He trusted the backups. And though Parker and Duncan might have been able to complete the comeback, the future Hall of Fame coach recognized it was far more crucial to reward the five men who brought the team back.
It is often regarded as Danny Green's breakout moment and a perfect example of Pop's trust in his bench—something that has defined his coaching career.
We're back with another classic Popovich interview. Did you miss seeing the esteemed coach in action? I sure did.
Again, Popovich doesn't appear to appreciate his interviewer's comments. But instead of a rant, this clip is characterized by its vintage curtness.
For those who don't remember, the Spurs began Game 3 of the conference finals with eight first-quarter turnovers. Popovich referred to it as one of the worst starts he had ever witnessed. The Spurs rebounded later, executing beautifully en route to a double-digit win, but the victory was hardly what caught people's attention.
Sideline reporter Doris Burke asked a pair of questions referring to the team's sluggish start. Pop responded to each question with the same, single-word response: turnovers.
One of the beauties of Coach Pop is his ability to speak his mind without fear of consequences. In this case, he saw one thing wrong with the team, and while it wasn't the media's desired response, he answered the questions as he saw fit.
In the span of two responses, the world saw the real Coach Pop, whose bluntness is anticipated and welcomed anytime a microphone is placed before him. One can only hope his wife doesn't rob us of this experience.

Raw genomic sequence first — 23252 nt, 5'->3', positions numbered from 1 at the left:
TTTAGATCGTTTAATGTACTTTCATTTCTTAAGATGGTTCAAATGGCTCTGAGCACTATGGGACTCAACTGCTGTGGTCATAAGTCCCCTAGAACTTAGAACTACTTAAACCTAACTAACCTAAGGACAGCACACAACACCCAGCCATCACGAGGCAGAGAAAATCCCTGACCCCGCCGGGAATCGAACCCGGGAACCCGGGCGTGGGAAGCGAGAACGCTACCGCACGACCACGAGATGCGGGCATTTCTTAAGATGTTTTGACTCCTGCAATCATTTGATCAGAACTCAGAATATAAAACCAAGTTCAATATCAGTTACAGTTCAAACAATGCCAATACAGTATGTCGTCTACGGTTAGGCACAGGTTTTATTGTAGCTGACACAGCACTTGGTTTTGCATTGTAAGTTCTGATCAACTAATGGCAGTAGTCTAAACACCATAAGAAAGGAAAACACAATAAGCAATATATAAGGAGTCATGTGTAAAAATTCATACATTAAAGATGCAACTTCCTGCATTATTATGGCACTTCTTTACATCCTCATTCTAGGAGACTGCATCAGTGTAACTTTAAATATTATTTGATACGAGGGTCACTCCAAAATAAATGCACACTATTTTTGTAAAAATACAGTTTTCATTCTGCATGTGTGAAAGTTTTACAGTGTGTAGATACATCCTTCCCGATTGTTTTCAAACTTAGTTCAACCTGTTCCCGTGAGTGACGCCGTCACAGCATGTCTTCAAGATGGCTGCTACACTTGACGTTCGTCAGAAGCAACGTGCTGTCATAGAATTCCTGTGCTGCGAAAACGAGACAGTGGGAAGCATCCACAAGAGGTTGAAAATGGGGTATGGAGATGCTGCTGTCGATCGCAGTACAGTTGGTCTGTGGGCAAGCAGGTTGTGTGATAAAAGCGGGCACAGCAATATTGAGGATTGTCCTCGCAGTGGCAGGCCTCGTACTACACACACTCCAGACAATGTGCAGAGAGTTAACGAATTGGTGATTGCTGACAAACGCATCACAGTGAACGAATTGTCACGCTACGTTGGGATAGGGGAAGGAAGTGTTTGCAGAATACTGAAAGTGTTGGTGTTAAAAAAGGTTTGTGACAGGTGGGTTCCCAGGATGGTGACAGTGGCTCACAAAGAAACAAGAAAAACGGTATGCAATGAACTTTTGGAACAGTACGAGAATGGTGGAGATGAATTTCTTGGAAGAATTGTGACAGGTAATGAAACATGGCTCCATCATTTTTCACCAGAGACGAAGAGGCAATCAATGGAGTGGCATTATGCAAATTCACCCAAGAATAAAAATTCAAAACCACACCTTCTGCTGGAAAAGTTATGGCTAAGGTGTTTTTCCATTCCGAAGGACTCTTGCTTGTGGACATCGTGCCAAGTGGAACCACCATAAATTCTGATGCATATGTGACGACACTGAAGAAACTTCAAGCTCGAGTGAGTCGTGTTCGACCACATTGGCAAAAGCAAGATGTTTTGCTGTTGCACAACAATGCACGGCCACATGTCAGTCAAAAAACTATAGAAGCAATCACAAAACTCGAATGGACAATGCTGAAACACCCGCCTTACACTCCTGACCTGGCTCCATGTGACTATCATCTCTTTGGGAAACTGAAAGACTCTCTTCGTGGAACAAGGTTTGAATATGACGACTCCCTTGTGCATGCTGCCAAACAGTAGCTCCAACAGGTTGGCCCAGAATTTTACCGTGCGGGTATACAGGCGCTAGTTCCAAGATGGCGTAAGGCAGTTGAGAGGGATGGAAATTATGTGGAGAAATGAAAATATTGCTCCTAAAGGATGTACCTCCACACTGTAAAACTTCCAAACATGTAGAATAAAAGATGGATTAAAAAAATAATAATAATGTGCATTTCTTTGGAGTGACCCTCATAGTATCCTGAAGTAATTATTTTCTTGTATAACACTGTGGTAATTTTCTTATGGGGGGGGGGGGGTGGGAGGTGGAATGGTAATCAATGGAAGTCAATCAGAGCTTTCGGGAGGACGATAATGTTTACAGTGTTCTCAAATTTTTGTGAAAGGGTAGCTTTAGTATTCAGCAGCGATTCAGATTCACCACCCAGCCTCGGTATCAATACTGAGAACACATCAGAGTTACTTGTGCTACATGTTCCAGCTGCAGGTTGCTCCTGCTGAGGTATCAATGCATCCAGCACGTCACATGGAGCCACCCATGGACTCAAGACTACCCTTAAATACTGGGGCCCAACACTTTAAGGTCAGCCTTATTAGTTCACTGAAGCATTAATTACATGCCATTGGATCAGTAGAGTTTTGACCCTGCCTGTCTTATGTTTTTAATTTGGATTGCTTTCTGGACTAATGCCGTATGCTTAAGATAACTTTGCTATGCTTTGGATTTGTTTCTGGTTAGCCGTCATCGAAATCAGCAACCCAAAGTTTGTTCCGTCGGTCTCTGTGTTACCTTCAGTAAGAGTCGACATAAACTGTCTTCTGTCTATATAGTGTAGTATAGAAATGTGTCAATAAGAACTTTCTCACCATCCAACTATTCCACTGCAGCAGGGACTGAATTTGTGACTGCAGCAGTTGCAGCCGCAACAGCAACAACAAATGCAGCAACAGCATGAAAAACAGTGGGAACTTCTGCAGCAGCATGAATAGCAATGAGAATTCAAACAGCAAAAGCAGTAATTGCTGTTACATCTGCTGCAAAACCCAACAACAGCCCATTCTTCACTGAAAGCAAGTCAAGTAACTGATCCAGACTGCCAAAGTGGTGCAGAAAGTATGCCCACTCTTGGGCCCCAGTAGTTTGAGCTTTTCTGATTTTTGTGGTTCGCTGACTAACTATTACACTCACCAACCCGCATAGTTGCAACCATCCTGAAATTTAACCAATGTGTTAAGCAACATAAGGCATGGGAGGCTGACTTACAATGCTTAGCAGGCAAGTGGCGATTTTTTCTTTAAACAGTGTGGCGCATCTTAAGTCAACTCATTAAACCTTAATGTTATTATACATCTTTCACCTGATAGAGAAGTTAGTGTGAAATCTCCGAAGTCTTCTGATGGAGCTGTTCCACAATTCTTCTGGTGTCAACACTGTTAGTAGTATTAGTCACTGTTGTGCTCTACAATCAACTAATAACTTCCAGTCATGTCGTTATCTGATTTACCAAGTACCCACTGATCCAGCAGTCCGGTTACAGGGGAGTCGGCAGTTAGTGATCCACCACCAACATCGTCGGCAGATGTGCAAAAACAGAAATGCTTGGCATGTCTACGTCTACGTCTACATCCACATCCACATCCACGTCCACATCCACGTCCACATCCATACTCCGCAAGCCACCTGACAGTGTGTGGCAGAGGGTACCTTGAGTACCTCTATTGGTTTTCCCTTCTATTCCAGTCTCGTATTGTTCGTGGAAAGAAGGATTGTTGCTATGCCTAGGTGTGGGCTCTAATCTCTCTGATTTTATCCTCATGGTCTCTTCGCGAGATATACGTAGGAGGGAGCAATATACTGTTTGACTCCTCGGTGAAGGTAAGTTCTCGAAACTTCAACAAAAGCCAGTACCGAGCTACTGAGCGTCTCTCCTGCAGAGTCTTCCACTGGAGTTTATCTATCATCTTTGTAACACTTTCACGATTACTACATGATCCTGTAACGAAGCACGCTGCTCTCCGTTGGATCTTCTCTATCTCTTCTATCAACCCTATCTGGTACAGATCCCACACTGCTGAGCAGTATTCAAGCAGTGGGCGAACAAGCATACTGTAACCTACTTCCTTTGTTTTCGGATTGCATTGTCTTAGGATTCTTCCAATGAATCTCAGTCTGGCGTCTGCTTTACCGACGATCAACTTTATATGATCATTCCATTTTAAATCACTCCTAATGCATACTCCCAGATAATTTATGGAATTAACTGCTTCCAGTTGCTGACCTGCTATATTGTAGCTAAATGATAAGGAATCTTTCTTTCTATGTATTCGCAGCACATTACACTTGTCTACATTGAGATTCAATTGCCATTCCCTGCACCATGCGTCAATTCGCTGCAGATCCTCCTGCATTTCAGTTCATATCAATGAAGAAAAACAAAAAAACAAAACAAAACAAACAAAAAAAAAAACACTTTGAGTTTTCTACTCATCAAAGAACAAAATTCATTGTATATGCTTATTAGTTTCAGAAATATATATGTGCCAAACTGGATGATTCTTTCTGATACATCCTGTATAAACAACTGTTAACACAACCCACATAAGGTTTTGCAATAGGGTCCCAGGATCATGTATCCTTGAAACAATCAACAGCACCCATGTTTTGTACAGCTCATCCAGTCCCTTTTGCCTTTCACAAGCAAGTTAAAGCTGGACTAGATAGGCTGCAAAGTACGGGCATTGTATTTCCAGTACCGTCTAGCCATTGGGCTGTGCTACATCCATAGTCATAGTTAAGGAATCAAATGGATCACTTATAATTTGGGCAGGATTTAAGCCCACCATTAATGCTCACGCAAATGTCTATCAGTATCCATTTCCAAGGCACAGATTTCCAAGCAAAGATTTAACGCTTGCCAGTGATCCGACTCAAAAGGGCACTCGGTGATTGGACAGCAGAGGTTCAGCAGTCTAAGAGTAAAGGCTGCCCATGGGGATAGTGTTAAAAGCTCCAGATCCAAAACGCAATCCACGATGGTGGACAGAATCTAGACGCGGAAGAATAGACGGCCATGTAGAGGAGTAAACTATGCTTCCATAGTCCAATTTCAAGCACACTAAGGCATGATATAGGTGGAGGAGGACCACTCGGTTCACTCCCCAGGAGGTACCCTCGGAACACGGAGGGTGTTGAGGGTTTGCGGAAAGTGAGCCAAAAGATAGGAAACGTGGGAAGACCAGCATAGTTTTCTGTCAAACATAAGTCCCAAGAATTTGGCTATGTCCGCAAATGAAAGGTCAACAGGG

Popovich's best lines often surface when he doesn't realize anyone is listening.
Such is the case in the above video. Popovich delivered a speech more profound than that of Coach Brooks in Miracle. Okay, that may be taking it too far, but Pop's inspiring words resonated anyways.
Despite the lack of grace and background music, Pop was able to penetrate the minds of his players when he called them out for performing without intensity: "I'm seeing a little bit of unconfident, a little hesitation. It's not supposed to be easy. Every round gets tougher. Penetrate hard. Good passes. Shoot with confidence. I want some nasty!"
His words, particularly his request for "some nasty," sparked a San Antonio comeback against the Oklahoma City Thunder in the first game of the 2012 Western Conference Finals.
Popovich's speech may not be in line for a Hollywood remake, but it served its purpose and became a piece of Internet gold, joining the aforementioned and countless other unforgettable moments in the process.